The side steps the playwright frequently takes have mixed-effect results in keeping some sense of focus and in building to some overall conclusions and learning from the evening. Stories about her favorite sock monkey and her inherited way of crying in bent-over heaves are cute and funny but add little to ‘what the constitution means to me.’ The same is true when she turns over the podium to Danny, who goes from a stone-faced, staring blankly vet/speech judge to the actor himself telling about a childhood memory with his father – a story moving but totally unrelated to the evening’s focus.
A decision by Heidi Shreck to bring a third person to the stage is much more relevant to both the topic, its current timeliness, and to the original, 15-year-old whom she was when giving her speeches. A local, superstar, high school girl joins the playwright/performer in order to debate her on the question, “Should we abolish the Constitution of the U.S?” St. Mary’s College High School sophomore, Anaya Matthews, is definitely trained and accomplished in the art of formal debating. Her electric charisma on stage, her impressive knowledge of the Constitution, and her readied willingness to take impassioned stands making firm arguments against those of Heidi Schreck give us a glimpse of what the actual 15-year-old Heidi may have in fact looked like. (Wisdom Kunitz of James Logan High School alternates this role with Ms. Matthews.)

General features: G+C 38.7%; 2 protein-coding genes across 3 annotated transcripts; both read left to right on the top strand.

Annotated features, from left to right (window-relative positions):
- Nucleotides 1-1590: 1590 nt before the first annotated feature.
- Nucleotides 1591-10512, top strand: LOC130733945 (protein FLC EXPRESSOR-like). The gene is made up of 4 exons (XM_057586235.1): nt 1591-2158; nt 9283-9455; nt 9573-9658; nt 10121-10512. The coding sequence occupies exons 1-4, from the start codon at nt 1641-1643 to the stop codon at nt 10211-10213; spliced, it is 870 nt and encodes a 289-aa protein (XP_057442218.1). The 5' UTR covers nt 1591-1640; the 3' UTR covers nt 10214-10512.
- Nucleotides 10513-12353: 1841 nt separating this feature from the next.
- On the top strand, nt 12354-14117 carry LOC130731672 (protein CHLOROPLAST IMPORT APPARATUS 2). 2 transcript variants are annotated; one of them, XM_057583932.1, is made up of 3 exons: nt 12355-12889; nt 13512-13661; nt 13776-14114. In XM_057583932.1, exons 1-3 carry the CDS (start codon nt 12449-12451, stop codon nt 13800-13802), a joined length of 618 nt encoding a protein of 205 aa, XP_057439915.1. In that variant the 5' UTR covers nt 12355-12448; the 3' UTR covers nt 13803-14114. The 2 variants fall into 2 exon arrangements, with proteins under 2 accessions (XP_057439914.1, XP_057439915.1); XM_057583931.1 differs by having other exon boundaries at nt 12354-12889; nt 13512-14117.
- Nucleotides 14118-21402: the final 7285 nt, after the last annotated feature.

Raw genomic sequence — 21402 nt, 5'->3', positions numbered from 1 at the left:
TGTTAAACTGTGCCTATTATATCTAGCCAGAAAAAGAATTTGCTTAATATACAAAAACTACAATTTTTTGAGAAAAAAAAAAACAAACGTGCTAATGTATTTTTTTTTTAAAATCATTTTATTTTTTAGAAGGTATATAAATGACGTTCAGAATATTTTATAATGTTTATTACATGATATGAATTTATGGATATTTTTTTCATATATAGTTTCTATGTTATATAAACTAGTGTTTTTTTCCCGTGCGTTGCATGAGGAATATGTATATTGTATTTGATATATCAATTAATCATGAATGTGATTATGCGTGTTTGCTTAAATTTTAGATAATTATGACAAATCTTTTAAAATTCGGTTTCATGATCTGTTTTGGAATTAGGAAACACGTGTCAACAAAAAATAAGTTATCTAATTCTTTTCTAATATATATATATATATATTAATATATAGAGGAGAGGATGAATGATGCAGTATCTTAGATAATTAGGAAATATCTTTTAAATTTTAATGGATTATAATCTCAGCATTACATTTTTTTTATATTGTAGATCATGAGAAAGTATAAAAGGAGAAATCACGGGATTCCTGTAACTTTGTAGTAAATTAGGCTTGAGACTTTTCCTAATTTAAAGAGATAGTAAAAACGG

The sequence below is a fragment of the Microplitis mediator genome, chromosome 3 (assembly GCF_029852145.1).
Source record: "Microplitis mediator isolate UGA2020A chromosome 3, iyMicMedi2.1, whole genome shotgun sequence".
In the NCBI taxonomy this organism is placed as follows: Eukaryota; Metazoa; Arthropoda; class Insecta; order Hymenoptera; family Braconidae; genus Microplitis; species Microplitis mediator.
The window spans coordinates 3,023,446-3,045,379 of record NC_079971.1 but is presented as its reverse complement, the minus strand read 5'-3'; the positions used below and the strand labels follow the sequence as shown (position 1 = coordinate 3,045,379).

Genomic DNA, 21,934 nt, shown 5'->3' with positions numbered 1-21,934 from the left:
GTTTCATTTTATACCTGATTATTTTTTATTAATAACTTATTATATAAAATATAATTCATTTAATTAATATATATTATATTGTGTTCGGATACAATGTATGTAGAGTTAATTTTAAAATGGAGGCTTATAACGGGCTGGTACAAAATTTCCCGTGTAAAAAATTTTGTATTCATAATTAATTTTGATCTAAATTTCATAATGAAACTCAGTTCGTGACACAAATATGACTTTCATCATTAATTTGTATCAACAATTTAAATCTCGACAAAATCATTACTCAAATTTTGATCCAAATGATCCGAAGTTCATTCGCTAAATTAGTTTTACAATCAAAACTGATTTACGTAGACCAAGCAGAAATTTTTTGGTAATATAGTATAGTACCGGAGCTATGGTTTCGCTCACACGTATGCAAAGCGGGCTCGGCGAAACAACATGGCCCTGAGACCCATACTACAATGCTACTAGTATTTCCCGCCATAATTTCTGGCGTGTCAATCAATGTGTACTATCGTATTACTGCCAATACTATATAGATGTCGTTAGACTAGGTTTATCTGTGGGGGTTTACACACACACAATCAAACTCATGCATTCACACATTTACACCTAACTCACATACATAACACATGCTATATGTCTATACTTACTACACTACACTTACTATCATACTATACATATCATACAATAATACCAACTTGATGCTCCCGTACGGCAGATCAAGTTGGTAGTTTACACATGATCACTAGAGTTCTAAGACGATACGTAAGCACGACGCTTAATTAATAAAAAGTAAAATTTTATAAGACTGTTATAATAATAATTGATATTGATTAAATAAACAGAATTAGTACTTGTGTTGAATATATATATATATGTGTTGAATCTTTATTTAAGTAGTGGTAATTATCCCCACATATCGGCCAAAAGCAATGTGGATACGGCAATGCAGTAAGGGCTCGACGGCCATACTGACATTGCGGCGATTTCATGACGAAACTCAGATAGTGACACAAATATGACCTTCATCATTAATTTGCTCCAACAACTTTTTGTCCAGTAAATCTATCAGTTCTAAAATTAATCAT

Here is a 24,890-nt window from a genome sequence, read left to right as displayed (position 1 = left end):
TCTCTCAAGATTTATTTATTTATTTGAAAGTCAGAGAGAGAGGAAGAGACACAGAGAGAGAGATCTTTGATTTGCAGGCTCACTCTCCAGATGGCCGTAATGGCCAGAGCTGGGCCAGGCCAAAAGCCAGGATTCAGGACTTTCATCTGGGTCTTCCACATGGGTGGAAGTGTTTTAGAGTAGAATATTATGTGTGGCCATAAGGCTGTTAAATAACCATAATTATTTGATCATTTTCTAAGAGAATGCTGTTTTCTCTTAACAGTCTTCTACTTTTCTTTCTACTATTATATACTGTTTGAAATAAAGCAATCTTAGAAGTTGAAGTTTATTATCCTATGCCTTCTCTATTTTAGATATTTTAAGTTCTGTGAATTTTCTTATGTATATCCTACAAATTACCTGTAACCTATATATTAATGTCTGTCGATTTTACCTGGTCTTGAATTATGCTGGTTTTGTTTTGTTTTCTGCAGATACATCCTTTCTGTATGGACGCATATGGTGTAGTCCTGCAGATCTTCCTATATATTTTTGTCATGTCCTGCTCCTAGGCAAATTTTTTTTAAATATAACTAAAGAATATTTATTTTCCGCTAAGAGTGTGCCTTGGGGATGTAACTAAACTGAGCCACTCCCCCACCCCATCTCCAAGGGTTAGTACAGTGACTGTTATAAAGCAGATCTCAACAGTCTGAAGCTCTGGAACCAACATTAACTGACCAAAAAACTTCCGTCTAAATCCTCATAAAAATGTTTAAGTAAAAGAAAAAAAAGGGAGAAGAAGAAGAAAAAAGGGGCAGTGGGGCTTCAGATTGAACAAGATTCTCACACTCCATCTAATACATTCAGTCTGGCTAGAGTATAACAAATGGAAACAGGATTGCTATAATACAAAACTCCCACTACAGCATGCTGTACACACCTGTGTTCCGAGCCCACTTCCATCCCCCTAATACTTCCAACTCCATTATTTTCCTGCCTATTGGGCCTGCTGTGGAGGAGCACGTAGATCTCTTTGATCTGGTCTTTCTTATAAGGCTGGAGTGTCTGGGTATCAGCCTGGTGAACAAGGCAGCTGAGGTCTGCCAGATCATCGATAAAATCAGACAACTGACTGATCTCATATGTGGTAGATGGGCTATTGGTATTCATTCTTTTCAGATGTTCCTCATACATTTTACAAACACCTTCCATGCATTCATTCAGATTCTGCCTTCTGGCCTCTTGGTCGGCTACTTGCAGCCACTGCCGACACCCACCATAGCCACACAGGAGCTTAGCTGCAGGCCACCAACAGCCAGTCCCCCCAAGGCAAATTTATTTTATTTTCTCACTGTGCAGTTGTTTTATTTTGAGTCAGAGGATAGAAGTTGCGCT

Unfortunately, the way the two end their joint time on stage and thus the entire evening’s performance turns out to be frankly silly, totally off subject, and an energy deflator. Evidently there are a variety of ways the playwright and her invited guest may choose on the spot to end the ninety-minute non-play. The opening night’s choice certainly is one I would suggest tossing in the future.
Heidi Schrek and her director, Oliver Butler, have chosen a unique way to open discussion about our Constitution, its history of amendments, and their impacts on our current rights. There is definitely an underlying warning that further amendments or new interpretations of present amendments by an evolving-to-the-right Court may undermine rights we now have – especially those of women. However, some of their decisions of how the evening is structured and what has been included tangential to the core conversation in the end weaken, in my opinion, the potential and lasting impact as well as the probability of follow-up conversations by audience members.
Rating: 3 E
What the Constitution Means to Me continues through June 17, 2018 at the Peet’s Theatre of Berkeley Repertory Theatre, 2015 Addison Street, Berkeley, CA. Tickets are available at http://www.berkeleyrep.org/ or by calling 510-647-2975 Tuesday – Sunday, noon – 7 p.m.
Photos by Alessandra Mello/Berkeley Repertory Theatre